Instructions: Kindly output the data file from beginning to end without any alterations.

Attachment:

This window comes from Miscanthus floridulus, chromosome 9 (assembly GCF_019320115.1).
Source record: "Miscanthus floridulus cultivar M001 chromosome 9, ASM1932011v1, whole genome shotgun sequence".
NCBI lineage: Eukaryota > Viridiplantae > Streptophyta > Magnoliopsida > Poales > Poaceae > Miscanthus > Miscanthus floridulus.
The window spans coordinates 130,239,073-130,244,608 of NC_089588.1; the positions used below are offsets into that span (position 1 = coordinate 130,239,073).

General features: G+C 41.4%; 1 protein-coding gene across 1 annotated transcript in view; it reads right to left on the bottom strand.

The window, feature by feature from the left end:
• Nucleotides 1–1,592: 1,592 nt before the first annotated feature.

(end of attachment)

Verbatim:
This window comes from Miscanthus floridulus, chromosome 9 (assembly GCF_019320115.1).
Source record: "Miscanthus floridulus cultivar M001 chromosome 9, ASM1932011v1, whole genome shotgun sequence".
NCBI lineage: Eukaryota > Viridiplantae > Streptophyta > Magnoliopsida > Poales > Poaceae > Miscanthus > Miscanthus floridulus.
The window spans coordinates 130,239,073-130,244,608 of NC_089588.1; the positions used below are offsets into that span (position 1 = coordinate 130,239,073).

General features: G+C 41.4%; 1 protein-coding gene across 1 annotated transcript in view; it reads right to left on the bottom strand.

The window, feature by feature from the left end:
• Nucleotides 1–1,592: 1,592 nt before the first annotated feature.